The delete-all amendment also includes the changes proposed in the Property and Local Tax Division report to the process for cities to seek a future local sales tax, including a requirement to seek special legislation before conducting the local referendum. (See previous Cities Bulletin article.)

Study of state-assessed property

Based on recent pending litigation over a state-assessed pipeline in northern Minnesota, the delete-all amendment includes a requirement that the commissioner of Revenue issue a report analyzing aspects of the state’s assessment of pipeline and utility property.

The report must include:

  • A detailed description of administrative appeals and tax court petitions filed since 2012, including the final results of these appeals and petitions and any refunds paid by local taxing jurisdictions.
  • A detailed description of the administrative appeal process, specifically explaining the criteria used by the commissioner to determine the appropriate increase or reduction of the original valuation.
  • A detailed description of the process by which the commissioner determines preliminary and final valuation orders.
  • A detailed comparison of the methodology used to administer Rule 8100 to methods used by other states, in at least two neighboring states and three non-neighboring states.

The commissioner is required to complete the report by Feb. 1, 2020.

Sales tax exemptions

The delete-all amendment does not include the League-supported streamlining of the sales tax exemption for construction material purchases by contractors for municipal projects.

The amendment does include specific sales tax exemptions requested by individual cities and school districts, including Monticello (fire station), Inver Grove Heights (fire station), Minnetonka (fire and police station), Mendota Heights (fire station), St. Louis Park (interpretive center), Minneota School District (school building), and Dakota County (law enforcement collaboration center). The bill includes a retroactive sales tax exemption for the water treatment facility in the city of Elko-New Market.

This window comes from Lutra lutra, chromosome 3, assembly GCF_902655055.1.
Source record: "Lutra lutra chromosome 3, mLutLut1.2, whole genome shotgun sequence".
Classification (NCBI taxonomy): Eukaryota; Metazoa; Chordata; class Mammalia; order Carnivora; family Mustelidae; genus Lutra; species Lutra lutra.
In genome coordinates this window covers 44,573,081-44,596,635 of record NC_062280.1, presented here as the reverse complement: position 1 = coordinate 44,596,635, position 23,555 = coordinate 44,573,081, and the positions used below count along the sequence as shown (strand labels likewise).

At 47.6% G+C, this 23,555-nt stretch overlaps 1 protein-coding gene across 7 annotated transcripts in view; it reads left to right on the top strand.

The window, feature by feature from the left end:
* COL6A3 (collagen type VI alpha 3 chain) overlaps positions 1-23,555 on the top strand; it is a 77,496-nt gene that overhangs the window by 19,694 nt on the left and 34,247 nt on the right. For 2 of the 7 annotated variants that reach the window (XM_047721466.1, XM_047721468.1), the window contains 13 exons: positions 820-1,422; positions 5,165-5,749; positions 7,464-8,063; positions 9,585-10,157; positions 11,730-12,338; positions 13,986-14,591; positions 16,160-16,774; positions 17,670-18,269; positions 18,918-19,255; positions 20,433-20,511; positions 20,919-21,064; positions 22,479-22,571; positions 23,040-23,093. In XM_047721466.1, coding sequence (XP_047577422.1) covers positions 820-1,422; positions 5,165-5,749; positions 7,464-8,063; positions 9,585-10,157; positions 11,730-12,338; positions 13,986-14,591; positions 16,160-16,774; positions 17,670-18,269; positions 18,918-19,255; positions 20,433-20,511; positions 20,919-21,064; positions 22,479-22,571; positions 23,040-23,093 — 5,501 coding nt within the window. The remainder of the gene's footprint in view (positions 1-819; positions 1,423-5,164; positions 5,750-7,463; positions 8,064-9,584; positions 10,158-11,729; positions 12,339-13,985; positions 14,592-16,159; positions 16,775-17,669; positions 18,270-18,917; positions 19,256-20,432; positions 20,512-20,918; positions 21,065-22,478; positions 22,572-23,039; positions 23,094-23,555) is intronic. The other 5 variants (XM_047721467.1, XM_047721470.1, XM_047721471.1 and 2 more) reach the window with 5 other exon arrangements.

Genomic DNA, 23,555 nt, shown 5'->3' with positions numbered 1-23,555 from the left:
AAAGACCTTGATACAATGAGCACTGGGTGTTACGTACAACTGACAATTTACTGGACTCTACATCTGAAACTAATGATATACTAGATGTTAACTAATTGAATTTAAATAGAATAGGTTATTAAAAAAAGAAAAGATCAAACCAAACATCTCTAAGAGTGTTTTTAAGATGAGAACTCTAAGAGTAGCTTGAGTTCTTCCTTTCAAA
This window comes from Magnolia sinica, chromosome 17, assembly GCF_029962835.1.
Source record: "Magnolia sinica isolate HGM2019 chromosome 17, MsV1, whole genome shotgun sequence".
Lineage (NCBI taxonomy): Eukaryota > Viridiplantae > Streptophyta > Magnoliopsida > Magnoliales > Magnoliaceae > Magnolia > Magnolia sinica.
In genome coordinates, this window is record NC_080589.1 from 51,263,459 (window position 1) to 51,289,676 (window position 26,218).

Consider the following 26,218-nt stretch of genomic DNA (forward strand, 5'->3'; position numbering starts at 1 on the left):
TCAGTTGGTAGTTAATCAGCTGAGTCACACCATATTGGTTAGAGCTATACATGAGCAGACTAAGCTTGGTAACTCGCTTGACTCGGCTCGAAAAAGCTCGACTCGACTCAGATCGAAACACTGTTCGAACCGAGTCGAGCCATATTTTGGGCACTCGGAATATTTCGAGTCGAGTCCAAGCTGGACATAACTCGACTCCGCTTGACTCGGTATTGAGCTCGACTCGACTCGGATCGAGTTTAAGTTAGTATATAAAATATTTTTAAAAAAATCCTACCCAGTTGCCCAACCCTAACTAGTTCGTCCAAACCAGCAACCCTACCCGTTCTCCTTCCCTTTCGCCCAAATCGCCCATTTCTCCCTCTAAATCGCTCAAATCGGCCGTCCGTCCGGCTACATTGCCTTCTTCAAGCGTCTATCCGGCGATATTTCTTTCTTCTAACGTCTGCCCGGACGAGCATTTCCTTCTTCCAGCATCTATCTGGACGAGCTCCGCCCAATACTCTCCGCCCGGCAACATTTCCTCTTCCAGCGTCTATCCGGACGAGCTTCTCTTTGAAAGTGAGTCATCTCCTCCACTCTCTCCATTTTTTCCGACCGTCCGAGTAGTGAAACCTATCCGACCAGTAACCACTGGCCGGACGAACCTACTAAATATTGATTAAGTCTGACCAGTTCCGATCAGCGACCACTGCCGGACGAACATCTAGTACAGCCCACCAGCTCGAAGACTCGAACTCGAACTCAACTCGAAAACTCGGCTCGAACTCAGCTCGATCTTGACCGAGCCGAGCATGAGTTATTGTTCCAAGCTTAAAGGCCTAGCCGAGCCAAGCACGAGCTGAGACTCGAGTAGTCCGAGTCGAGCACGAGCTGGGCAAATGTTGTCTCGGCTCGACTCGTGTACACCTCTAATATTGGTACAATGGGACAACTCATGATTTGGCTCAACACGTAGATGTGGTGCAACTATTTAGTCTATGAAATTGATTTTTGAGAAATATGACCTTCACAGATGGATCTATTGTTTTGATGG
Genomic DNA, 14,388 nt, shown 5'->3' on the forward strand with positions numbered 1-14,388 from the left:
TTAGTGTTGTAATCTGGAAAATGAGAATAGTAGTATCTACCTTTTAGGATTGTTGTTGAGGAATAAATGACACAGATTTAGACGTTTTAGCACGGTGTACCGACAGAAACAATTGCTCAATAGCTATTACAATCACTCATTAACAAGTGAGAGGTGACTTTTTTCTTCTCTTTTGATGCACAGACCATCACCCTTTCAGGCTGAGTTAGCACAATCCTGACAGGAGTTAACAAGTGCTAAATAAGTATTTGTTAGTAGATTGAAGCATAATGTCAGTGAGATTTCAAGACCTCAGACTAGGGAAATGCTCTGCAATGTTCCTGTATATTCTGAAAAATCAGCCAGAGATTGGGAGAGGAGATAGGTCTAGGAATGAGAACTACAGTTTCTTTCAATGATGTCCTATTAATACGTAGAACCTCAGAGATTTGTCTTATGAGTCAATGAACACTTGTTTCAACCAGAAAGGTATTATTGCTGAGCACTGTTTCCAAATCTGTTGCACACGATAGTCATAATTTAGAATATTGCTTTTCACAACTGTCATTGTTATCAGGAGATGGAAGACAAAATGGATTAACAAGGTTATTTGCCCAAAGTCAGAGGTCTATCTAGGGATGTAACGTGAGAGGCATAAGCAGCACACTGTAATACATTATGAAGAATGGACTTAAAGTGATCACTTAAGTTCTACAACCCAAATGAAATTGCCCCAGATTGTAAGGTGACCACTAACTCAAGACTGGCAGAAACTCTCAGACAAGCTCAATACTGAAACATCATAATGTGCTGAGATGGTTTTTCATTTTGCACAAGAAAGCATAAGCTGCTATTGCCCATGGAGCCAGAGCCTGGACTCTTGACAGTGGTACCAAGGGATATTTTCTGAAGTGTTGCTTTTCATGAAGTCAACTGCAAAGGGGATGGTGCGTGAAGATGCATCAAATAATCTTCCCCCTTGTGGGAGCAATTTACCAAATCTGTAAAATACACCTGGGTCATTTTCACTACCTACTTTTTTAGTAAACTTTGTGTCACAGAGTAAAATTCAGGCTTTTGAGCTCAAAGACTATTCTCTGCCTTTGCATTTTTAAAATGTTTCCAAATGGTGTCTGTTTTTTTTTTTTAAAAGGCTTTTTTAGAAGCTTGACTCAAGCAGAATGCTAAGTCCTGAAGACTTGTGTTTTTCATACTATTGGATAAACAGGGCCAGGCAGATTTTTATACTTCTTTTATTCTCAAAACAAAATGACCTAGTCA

The amendment also includes sales tax exemptions for materials used to rebuild after fires in Melrose and Mazeppa.

Miscellaneous provisions

The amendment also:

  • Authorizes cities to appropriate funds for city historical societies. Under current law, cities are only authorized to appropriate funds for a county historical society.
  • Requires the Department of Revenue and the Minnesota Housing Finance Agency to study 4d low-income apartment classification. The study is in response to legislation to reduce the 4d classification rate.
  • Increases the homestead credit refund maximum by $200 for all recipients with incomes under $103,229.
  • Reduces the share of rent paid covered by the renter and expands the range of incomes eligible for the credit.
  • Allocates an additional $1 million to the border city enterprise zone program.
  • Increases the school building bond agricultural credit program from 40 percent to 70 percent of the tax on the property attributable to school district bonded debt levies.
  • Modifies the state business property tax general levy by converting it from a set levy to a frozen tax rate, which will generate more revenue over time with the growth in business property tax values.
  • Increases the rates of the solid waste management tax in counties with soil and water conservation districts and creates an account for 30 percent of the increase to be allocated to soil and water conservation districts for operations.